The view of the superiority of men and the weakness of women is a message that cannot be avoided. In the Greek text Eve is a victim, but one that is a victim because she is weak and easily fooled.
This is emphasise by the conversation that Satan goes on to have with Adam, where he blames others for his fall from grace. However, this then is a backdrop for a greater level of forgiveness and aid from God., In Genesis 4 we see the birth of Cain and Able, but there is little detail, apart from a reference that states "with the help of God I have brought forth a man" (Genesis 4;1).
In the Greek text there is more detail, telling us of the pain of childbirth, and how she cried to God to ease the pain but was not heard. However, when she sees Adam there is some relief, but also when Adam prays to God for aid to ease the pain that Eve is feeling he is heard, and the text tells us that the angle Michael appears and touches her telling her "Blessed are you Eve, because of Adam" (21;2).
The intervention was because of the intervention and numerous prayers of Adam, and the level of forgiveness appears to be related to gender. Women are far more isolated and seen as to blame than in the original text. There is greater bias, and possibly even a resentfulness or hatred on the part of the author.
The deaths are also discussed in the Greek text. Adam died before Eve, and both texts tell us he lived for 930 years. However, the way in which Eve is treated is different, no mention is made of her demise in Genesis, yet we have a full account of her preparations for death in the Greek text. Maybe this is to show us that she is clever, or that she wishes to make sure her children learn from their mistakes. However, we may also argue that this shows a type of cunning in the way she orders the tablets to be made so that they will keep.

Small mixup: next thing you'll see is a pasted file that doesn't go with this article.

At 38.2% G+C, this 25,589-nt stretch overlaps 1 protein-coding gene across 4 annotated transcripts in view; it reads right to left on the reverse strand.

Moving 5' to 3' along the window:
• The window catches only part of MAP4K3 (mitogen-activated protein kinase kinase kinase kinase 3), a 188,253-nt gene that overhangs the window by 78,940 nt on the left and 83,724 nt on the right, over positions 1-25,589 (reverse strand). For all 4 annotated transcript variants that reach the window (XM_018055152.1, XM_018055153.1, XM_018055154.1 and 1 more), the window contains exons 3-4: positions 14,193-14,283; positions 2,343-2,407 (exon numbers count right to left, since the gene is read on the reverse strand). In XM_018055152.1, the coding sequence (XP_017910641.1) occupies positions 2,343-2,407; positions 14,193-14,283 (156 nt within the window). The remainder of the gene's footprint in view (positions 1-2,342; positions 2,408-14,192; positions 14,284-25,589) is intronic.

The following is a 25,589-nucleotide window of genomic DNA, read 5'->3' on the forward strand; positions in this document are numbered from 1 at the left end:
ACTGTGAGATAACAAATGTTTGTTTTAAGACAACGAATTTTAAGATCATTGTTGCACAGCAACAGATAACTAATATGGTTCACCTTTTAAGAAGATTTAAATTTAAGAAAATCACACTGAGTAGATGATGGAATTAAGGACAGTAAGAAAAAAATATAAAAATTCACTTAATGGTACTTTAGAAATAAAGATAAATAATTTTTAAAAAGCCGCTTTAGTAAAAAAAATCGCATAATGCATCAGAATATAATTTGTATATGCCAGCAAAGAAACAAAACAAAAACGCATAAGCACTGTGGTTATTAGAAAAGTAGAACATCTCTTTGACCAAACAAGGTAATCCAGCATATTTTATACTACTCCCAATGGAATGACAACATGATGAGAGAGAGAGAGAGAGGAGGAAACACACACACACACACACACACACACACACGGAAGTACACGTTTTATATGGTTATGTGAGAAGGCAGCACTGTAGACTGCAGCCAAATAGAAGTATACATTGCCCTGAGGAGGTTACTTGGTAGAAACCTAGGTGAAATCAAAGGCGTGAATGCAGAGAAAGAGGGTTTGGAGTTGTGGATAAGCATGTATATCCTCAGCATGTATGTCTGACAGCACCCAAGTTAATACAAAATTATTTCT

Overall, the message in Genesis is that they were thrown out from the Garden of Eden fro being disobedient, but that they are both forgiven, in the Greek text man and woman are put on separate levels with Even only to gain sympathy or aid from God when Adam intercedes on her behalf.
The City of God by St. Augustine discusses the life of the first mated pair, Adam and Eve, St. Augustine in Chapter ten begins to look at the way that sin, sorrow and unhappiness could be seen to exist within Paradise.
For is these existed then the mother and father of us all could not truly have been in Paradise. St. Augustine also asks the question that if the first two suffered from these problems why did they and how could they if they were indeed surrounded by an abundance of beauty.
St. Augustine states that God love the first parents with supreme serenity, moreover there was a mutual affection for each other that was in many ways similar to that affection and love that a true married couple may have.
The love Adam and Eve had for each other would have brought them great joy then could the first pair no worry sorry and unhappiness in that paradise.
St. Augustine states emphatically no, for as he points out within the garden no sin had yet been committed, yet it is a sin to desire the things God denies by his law and more than ever to abstain from these desires through fear and not through love.
God warns against the sin of women "Anyone who even looks with lust at a woman has already committed adultery with her in his heart" in this St. Augustine used the analogy of the tree and its fruit, by looking at the forbidden fruit then Adam and Eve had committed their first sin against the law of God.
God knows everything and knew that Adam and Eve and their children would Sin, in such a way God saw two futures, how the good man had turned bad and how the bad man was to become good. In this way we can see that St. Augustine is stating that God in…[continue]